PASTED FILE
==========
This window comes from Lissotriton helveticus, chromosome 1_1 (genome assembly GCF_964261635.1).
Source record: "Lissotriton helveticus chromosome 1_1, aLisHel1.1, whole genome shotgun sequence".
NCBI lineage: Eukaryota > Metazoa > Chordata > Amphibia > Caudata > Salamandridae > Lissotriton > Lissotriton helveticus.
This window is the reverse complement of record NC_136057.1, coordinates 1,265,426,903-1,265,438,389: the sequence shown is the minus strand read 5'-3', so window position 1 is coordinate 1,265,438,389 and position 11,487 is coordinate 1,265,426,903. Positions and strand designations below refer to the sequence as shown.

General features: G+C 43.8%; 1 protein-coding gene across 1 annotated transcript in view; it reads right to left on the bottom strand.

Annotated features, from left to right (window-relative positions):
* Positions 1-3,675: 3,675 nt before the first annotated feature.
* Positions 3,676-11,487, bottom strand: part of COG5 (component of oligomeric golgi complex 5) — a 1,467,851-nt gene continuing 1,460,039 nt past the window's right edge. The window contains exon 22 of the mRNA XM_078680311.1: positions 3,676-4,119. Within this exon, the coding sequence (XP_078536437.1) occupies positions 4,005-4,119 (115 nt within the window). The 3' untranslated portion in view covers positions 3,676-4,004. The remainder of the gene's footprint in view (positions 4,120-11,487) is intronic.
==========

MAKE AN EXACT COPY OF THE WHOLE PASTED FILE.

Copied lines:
This window comes from Lissotriton helveticus, chromosome 1_1 (genome assembly GCF_964261635.1).
Source record: "Lissotriton helveticus chromosome 1_1, aLisHel1.1, whole genome shotgun sequence".
NCBI lineage: Eukaryota > Metazoa > Chordata > Amphibia > Caudata > Salamandridae > Lissotriton > Lissotriton helveticus.
This window is the reverse complement of record NC_136057.1, coordinates 1,265,426,903-1,265,438,389: the sequence shown is the minus strand read 5'-3', so window position 1 is coordinate 1,265,438,389 and position 11,487 is coordinate 1,265,426,903. Positions and strand designations below refer to the sequence as shown.

General features: G+C 43.8%; 1 protein-coding gene across 1 annotated transcript in view; it reads right to left on the bottom strand.

Annotated features, from left to right (window-relative positions):
* Positions 1-3,675: 3,675 nt before the first annotated feature.
* Positions 3,676-11,487, bottom strand: part of COG5 (component of oligomeric golgi complex 5) — a 1,467,851-nt gene continuing 1,460,039 nt past the window's right edge. The window contains exon 22 of the mRNA XM_078680311.1: positions 3,676-4,119. Within this exon, the coding sequence (XP_078536437.1) occupies positions 4,005-4,119 (115 nt within the window). The 3' untranslated portion in view covers positions 3,676-4,004. The remainder of the gene's footprint in view (positions 4,120-11,487) is intronic.